The mentoring program begins with a kickoff event each September, when the Neag School’s academic advisors provide food, lead icebreakers among the mentor and mentee groupings, and allow the students to get to know each other. This year’s event was held on Sept. 20 and organized by Anna Roberts and Dominique Battle-Lawson. Mentors and mentees are then required to meet three more times throughout the academic year, though the meetings can be informal and take any format they choose – as a group, one-on-one, over dinner, or for coffee.  

To incentivize continued participation in the program and compensate students for their time and effort, the master’s students earned $250 scholarships each semester for being a mentor, while the mentees earned $175 scholarships.  

Louis Dortenzio Jr.Louis Dortenzio Jr.
Louis Dortenzio Jr. (Submitted photo).

Louis Dortenzio Jr. ’24 (ED), ’25 MA signed up to be mentored because he says he was looking for someone to talk to about his questions related to the IB/M program and that he thought a mentor would have more insight into the experiences he would have in his junior year. 

“The mentorship was really nice,” Dortenzio says. “It helped knowing that my mentor struggled in some areas, too, and that I was doing just fine. Being able to realize that something is just hard, and it’s not just you who is having a tough time with it, is a difficult thing sometimes.” 

Serena Anthonypillai ’22 (ED), ’23 MA says it was her own hardships that prompted her to want to become a mentor. She says when she first arrived at UConn as a first-year student, she struggled to make Storrs feel like home. She was unsure of which major she wanted to declare and felt unmotivated to find clubs that matched her interests. She says a co-worker encouraged her to find her way.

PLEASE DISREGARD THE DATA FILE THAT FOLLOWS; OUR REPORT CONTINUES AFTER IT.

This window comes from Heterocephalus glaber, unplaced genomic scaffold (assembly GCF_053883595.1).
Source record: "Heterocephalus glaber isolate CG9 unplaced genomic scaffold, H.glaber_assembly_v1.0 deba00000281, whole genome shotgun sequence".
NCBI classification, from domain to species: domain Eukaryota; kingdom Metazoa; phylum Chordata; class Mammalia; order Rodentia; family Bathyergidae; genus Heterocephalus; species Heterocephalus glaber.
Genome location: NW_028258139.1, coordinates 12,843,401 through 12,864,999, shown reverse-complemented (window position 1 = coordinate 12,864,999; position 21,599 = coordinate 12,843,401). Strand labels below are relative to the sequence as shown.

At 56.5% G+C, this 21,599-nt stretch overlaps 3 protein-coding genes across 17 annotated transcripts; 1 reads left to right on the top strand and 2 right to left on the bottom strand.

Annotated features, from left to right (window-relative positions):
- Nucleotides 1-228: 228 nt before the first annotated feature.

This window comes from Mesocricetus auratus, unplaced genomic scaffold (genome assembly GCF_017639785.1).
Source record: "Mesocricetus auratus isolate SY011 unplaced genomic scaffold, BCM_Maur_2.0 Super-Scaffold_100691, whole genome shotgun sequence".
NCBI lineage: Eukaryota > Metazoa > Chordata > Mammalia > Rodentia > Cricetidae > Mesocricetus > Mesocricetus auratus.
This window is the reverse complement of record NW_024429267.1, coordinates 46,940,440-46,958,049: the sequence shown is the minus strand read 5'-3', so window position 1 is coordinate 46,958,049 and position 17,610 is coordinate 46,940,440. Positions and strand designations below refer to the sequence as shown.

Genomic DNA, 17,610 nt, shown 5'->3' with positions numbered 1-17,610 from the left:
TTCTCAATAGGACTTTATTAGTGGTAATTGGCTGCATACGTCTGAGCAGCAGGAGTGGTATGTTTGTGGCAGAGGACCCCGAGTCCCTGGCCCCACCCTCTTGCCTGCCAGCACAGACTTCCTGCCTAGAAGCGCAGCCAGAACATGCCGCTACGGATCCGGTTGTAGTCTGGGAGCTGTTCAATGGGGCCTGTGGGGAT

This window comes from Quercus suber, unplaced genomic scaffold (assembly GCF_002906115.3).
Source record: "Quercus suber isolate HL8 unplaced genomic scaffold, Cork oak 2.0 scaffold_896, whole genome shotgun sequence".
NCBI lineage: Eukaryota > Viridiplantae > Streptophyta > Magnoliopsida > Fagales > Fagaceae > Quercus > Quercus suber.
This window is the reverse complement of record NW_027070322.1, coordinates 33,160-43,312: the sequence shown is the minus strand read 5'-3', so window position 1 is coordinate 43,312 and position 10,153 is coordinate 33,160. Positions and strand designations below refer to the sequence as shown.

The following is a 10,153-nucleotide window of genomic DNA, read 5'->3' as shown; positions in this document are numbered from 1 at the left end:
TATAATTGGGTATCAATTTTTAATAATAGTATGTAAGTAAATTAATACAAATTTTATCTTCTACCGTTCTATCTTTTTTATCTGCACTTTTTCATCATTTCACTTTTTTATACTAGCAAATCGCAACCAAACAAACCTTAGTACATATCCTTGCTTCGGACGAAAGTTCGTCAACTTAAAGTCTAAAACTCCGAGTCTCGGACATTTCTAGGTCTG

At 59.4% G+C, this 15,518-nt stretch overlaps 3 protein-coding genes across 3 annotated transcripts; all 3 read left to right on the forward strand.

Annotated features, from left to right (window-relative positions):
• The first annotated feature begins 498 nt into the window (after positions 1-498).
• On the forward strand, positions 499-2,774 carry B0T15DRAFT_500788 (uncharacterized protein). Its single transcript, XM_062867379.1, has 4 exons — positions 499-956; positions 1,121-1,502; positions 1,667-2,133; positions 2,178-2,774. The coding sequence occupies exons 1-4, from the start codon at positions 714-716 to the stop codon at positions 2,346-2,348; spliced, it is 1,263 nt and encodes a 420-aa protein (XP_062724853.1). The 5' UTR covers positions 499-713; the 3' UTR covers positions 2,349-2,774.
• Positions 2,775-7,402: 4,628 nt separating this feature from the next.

Serena AnthonypillaiSerena Anthonypillai
Serena Anthonypillai (Submitted photo).

“I understand what it’s like to feel isolated, scared, and alone,” Anthonypillai says. “I decided to sign up to be a mentor because I wanted to be a person like my co-worker was for me and provide assistance and advice for students who had similar struggles to my own.” 

Throughout the year, Anthonypillai says she developed her active listening and communication skills, which directly translates to her job as a teacher at Westwood High School in Massachusetts, because she says teachers also mentor their students. 

“I am so grateful for every single experience I had because it pushed me outside of my comfort zone and into a new direction of learning,” she says. 

For this academic year, Traynor and the academic advisors expect 9 mentors and 18 mentees to participate in the program. 

“I would tell the new mentees to not be afraid to ask questions and get to know your mentor,” Dortenzio says. “My mentorship allowed me to feel more comfortable at UConn and as if I had a guide along the way.”

To learn more about the UConn Neag School of Education, visit and follow the Neag School on InstagramFacebookX, and LinkedIn.